With the Federal election just a fortnight away, rail workers and the Port Lincoln community are calling on Member for Grey Rowan Ramsay MP to step and save the Eyre Peninsula Grain line before it’s too late.
Rail, Tram and Bus Union (RTBU) SA/NT Secretary Darren Phillips today said that without urgent intervention the rail line would be shut down forever. In addition to job losses, there will be significantly more trucks on local roads.
"The line's private operator is closing down the rail service due to Viterra announcing that all grain freight will be moved by trucks only from 31 May 2019," Mr Phillips said.
"This will result in the immediate loss of at least 50 jobs, and potentially many more.
"It will take 40 to 50 one-way truck movements to replace one train. It will also see 64,000 60-tonne trucks barreling through Port Lincoln every year - which will have a disastrous impact on road safety.
"More trucks will also lead to more noise and more pollution for local residents."
Mr Phillips said the operators of the network had been put in a catch-22 situation.
"Around 85 per cent of the Peninsula railway is on speed restrictions, including some sections that are 20km/h and 30km/h. This has a significant impact of the efficiency of operations and the viability of services."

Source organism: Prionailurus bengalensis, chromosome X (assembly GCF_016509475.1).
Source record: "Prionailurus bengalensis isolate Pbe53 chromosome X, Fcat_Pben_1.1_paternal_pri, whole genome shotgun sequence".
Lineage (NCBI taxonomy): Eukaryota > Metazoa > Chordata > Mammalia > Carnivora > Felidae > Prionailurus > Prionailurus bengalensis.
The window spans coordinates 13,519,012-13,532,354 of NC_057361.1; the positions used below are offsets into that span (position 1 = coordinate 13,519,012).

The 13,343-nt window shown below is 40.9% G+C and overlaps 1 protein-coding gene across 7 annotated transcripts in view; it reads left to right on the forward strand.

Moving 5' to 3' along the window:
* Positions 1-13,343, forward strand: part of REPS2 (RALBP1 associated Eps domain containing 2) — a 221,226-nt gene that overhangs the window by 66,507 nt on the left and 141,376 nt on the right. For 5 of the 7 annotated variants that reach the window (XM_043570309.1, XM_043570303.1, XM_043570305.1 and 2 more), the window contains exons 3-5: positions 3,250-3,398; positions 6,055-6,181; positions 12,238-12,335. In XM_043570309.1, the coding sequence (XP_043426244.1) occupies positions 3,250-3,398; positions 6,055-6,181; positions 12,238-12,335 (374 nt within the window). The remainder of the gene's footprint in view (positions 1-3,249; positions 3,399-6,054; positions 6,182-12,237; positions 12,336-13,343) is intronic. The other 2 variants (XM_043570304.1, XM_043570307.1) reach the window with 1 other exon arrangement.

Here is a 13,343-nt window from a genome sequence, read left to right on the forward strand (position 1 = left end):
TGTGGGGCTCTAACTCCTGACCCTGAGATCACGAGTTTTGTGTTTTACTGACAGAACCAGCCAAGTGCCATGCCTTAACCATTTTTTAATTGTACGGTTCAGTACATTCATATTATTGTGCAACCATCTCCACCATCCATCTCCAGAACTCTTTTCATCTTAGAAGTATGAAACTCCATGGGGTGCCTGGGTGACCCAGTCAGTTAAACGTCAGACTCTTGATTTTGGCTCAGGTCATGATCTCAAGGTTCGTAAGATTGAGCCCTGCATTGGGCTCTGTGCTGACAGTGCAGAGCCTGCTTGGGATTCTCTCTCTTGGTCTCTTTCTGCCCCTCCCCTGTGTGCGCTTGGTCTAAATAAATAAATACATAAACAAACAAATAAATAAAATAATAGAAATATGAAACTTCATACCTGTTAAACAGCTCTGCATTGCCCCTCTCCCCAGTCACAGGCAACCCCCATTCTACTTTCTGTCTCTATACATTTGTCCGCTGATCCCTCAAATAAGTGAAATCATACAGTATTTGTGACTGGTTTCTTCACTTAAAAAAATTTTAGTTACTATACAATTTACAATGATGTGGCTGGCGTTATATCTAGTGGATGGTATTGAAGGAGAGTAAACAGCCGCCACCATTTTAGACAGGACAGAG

"If the service is not making enough money they can't invest in the necessary maintenance. And if they don't maintain the tracks to standard, then the services can't make a decent profit.
"That's why the Eyre Peninsula community needs urgent action from Government to step in and make sure the standard of the rail infrastructure is up to scratch."
Mr Phillips said it had been estimated that between $60 million and $110 million was needed to repair the Eyre Peninsula Railway which would improve running times.
"The Eyre Peninsula Railway is a crucial piece of infrastructure for South Australia's grain growing industry.
"The Eyre Peninsula region proudly boast annual harvests of up to over 2.5 million tonnes of wheat alone.
"Up to two million tonnes is exported via the Port Lincoln shipping terminal, and the bulk of this has been delivered by train."
Mr Phillips said the RTBU had been campaigning in and around Port Lincoln to save the railway, distributing flyers and collecting signatures on a community petition.
"We are encouraging the Port Lincoln community to take action by calling on the Member of Grey to secure funding for the Eyre Peninsula Railway.
"We've been getting amazing feedback from local residents and businesses. There is absolutely no doubt that the local community is right behind the railway, and wants to see it saved."